Home sweet home: Mike Driscoll speaks during a the groundbreaking of Impact Veterans and Families Housing Center, which will consist of 26 units of affordable rental housing for veterans and their families. MARIA POUCHNIKOVA /TIMES PHOTO
Mike Driscoll, a new state representative and board chairman for Impact Services Corporation, describes the agency as an under-the-radar force for good in Philadelphia.
Established in 1974, Impact Services provides job training and supportive housing for needy Philadelphians, including ex-offenders and those on welfare. It strengthens business districts, provides programs for youths and assists unwed mothers.
In addition, Impact serves more than 300 homeless and disadvantaged veterans a year.
“It’s wonderful. The magnitude of people we help, we are literally changing lives every day,” Driscoll said.
Recently, the agency broke ground on the Impact Veterans and Families Housing Center, consisting of 26 units of affordable rental housing for veterans and their families. Timmy Kelly sung the Star-Spangled Banner.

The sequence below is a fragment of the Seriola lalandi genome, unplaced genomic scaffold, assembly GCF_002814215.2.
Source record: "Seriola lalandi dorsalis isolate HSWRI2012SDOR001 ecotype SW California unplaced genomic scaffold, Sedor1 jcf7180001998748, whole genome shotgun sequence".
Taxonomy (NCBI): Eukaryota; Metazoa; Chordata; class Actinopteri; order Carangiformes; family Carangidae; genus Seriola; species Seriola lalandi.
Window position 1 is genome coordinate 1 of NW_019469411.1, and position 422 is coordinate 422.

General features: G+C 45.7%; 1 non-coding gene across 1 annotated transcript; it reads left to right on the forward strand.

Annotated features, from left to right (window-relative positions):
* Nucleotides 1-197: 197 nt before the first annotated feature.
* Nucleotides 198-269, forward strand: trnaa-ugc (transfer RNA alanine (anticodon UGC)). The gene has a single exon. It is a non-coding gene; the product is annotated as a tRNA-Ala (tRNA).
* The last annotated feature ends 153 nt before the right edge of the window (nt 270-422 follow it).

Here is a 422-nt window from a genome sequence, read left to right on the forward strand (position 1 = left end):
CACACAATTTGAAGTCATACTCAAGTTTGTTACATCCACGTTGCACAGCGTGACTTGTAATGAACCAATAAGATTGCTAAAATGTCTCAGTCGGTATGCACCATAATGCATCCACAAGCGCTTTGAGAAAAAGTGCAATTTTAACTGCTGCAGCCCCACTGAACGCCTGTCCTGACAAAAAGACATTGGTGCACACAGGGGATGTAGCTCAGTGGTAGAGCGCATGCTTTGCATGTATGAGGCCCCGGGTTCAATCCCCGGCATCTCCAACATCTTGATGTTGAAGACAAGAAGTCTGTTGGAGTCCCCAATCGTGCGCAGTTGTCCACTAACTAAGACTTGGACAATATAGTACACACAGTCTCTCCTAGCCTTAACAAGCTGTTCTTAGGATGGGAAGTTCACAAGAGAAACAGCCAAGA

The center will arise from a $9 million renovation of the former Technitrol Inc. factory at 1952 E. Allegheny Ave., two blocks east of Kensington Avenue. Operating subsidies are being provided by the Philadelphia Housing Authority.
Kelvin Jeremiah, executive director of PHA, was in attendance, along with state Rep. John Taylor. The center will accommodate female vets.
“It’s the first of its kind,” Driscoll said. “It really fills a need.”
Driscoll has been chairman for eight years, replacing the late Joe Egan, a former Bustleton resident and mayoral candidate who resigned to battle pancreatic cancer. Egan would be proud of the veterans center, Driscoll said.
John MacDonald, who will retire in April as president and CEO of Impact Services, is also proud of the center.
“There are many folks looking for this kind of assistance,” said MacDonald, who will be replaced by chief operations officer Casey O’Donnell. “To be able to offer help to women veterans and their children is important and ideal. The families have a more difficult time uncovering adequate housing as a result of having dependents. This will give us the opportunity to create a community of folks who are working through some difficult times and provide the supports that are necessary for them moving forward.”
Jerry Beck, deputy adjutant general for the state Department of Military and Veterans Affairs, participated in the groundbreaking.
“Many veterans face challenges throughout their lives that may lead them to lose their home, eventually becoming homeless,” he said. “Fortunately, there are many wonderful programs across our commonwealth that provide much-needed programs and services that may support veterans’ specific needs, so it is important that we work with organizations like Impact Services Corporation to identify and provide the benefits that they may be eligible for.” ••